It’s like Rotten Tomatoes, but for books.
“Book Marks will help readers find books they will love by giving them access to the critical discourse that is an essential part of our ecosystem,” LitHub executive editor John Freeman said in an announcement.
The book reviews come from over 70 outlets—when a book garners more than three reviews, they are aggregated on the site. The Book Marks staff assigns letter grades based on the criticism, which are then published as an average score.
Sure, assigning a letter grade to what is often lengthy analysis rather than concrete opinion seems somewhat at odds with the literary form. But then again, the art of reviewing, whether it’s books or book reviews, is inherently subjective.
“We understand it is difficult to summarize the nuance and complexity of a review into a letter grade,” Jonny Diamond, the editor in chief of LitHub, said. “But we believe that Book Marks will lead more readers to reviews, and amplify critics’ voices in a way that benefits readers and writers alike.”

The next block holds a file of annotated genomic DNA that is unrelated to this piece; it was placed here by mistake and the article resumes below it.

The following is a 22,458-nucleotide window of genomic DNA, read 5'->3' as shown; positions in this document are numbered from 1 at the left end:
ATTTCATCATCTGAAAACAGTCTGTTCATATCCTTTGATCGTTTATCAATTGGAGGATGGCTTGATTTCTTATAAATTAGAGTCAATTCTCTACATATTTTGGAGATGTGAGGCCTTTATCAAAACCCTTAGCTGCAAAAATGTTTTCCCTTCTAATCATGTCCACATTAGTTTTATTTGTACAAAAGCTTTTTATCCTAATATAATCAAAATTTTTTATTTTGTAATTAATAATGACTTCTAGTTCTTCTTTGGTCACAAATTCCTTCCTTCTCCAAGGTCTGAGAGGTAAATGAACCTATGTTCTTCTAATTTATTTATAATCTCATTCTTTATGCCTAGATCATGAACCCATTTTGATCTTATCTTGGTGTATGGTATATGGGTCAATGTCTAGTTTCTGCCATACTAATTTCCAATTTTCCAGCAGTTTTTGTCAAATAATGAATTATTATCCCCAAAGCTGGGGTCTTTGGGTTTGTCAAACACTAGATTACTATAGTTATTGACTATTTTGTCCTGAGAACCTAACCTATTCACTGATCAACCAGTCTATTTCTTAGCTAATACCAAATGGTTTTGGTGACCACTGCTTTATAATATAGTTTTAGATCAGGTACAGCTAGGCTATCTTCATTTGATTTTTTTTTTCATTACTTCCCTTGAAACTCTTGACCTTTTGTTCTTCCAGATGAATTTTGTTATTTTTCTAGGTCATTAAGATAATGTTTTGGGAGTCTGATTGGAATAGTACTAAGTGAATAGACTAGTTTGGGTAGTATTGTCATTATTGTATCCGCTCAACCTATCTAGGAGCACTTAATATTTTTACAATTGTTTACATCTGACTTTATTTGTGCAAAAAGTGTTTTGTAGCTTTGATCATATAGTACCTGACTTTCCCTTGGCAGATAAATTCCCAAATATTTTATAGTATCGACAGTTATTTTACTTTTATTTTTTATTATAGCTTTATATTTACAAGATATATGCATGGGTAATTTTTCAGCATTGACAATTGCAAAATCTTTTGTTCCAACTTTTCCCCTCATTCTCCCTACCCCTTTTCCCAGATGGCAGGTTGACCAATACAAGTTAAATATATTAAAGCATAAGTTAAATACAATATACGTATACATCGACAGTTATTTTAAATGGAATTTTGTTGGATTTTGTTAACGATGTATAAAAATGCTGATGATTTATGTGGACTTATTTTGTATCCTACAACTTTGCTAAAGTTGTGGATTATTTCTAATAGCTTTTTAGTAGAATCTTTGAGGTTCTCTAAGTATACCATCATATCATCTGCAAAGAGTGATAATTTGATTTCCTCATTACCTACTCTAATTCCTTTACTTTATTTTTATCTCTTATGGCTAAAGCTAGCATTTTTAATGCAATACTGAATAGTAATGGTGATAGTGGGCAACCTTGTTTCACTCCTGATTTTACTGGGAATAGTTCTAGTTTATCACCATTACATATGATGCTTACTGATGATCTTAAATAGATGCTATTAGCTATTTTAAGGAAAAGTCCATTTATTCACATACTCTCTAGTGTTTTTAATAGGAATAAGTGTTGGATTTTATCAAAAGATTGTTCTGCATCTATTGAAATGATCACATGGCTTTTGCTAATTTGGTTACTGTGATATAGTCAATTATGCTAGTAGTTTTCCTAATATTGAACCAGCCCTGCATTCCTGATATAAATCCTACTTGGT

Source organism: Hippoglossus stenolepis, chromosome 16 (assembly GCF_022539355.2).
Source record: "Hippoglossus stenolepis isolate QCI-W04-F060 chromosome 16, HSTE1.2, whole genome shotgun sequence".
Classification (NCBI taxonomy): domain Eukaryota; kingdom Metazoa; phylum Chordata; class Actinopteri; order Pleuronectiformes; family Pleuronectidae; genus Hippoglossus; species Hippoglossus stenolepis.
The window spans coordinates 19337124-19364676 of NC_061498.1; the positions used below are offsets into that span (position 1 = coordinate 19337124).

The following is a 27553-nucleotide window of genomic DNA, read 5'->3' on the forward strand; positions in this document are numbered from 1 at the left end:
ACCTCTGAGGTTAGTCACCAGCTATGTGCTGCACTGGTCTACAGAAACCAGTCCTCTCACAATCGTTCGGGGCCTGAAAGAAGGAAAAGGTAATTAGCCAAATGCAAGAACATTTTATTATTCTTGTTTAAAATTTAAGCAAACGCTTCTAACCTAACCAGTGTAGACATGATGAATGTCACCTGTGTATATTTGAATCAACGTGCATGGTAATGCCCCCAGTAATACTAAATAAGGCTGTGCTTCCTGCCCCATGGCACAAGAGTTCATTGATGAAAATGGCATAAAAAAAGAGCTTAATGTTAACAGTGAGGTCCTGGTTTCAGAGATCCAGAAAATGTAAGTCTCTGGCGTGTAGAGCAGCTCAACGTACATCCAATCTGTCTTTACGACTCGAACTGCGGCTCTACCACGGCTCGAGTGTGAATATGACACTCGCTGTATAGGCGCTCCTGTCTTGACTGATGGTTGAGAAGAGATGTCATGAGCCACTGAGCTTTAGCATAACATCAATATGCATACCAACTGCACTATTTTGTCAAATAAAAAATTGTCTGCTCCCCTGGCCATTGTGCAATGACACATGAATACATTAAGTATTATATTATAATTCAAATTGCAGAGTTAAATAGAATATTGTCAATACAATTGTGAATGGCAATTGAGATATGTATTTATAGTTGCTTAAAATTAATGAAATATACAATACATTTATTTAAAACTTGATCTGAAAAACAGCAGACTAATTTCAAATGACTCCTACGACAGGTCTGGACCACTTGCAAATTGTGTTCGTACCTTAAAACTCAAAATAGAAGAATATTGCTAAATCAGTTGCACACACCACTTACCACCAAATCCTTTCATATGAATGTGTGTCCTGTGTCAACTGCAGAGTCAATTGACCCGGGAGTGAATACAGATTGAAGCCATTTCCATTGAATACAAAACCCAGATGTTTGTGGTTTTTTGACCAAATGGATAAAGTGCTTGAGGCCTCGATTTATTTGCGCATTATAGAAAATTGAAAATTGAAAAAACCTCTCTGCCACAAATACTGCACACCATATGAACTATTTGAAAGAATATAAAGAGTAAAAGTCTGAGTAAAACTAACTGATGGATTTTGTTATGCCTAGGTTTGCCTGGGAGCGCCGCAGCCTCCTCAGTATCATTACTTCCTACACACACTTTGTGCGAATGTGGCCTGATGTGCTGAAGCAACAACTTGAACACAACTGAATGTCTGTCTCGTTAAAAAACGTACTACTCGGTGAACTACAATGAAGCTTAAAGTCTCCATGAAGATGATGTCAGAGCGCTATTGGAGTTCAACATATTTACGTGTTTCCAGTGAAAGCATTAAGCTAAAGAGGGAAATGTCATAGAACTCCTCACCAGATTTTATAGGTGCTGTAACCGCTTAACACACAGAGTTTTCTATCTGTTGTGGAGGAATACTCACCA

But perhaps Book Marks’ greatest strength is that it can function as an alternative to Amazon, which has become a default source of information on books, despite its often contentious relationship with the literary world.